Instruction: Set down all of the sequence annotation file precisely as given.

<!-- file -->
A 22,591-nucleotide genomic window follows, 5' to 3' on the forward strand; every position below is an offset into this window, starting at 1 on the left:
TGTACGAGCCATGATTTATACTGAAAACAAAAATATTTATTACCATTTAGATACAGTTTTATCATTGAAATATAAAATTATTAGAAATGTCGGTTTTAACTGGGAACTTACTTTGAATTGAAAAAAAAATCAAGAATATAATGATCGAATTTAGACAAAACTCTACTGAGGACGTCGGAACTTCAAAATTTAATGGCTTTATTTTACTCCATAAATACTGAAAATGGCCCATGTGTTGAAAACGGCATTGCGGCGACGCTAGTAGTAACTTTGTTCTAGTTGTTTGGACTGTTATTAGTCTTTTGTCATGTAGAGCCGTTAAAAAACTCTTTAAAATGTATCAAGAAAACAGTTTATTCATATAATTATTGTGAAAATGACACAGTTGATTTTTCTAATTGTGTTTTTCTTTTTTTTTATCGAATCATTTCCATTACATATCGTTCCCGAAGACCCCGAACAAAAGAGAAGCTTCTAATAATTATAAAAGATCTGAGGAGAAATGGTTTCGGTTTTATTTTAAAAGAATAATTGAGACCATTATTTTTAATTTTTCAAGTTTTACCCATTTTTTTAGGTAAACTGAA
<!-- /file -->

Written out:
A 22,591-nucleotide genomic window follows, 5' to 3' on the forward strand; every position below is an offset into this window, starting at 1 on the left:
TGTACGAGCCATGATTTATACTGAAAACAAAAATATTTATTACCATTTAGATACAGTTTTATCATTGAAATATAAAATTATTAGAAATGTCGGTTTTAACTGGGAACTTACTTTGAATTGAAAAAAAAATCAAGAATATAATGATCGAATTTAGACAAAACTCTACTGAGGACGTCGGAACTTCAAAATTTAATGGCTTTATTTTACTCCATAAATACTGAAAATGGCCCATGTGTTGAAAACGGCATTGCGGCGACGCTAGTAGTAACTTTGTTCTAGTTGTTTGGACTGTTATTAGTCTTTTGTCATGTAGAGCCGTTAAAAAACTCTTTAAAATGTATCAAGAAAACAGTTTATTCATATAATTATTGTGAAAATGACACAGTTGATTTTTCTAATTGTGTTTTTCTTTTTTTTTATCGAATCATTTCCATTACATATCGTTCCCGAAGACCCCGAACAAAAGAGAAGCTTCTAATAATTATAAAAGATCTGAGGAGAAATGGTTTCGGTTTTATTTTAAAAGAATAATTGAGACCATTATTTTTAATTTTTCAAGTTTTACCCATTTTTTTAGGTAAACTGAA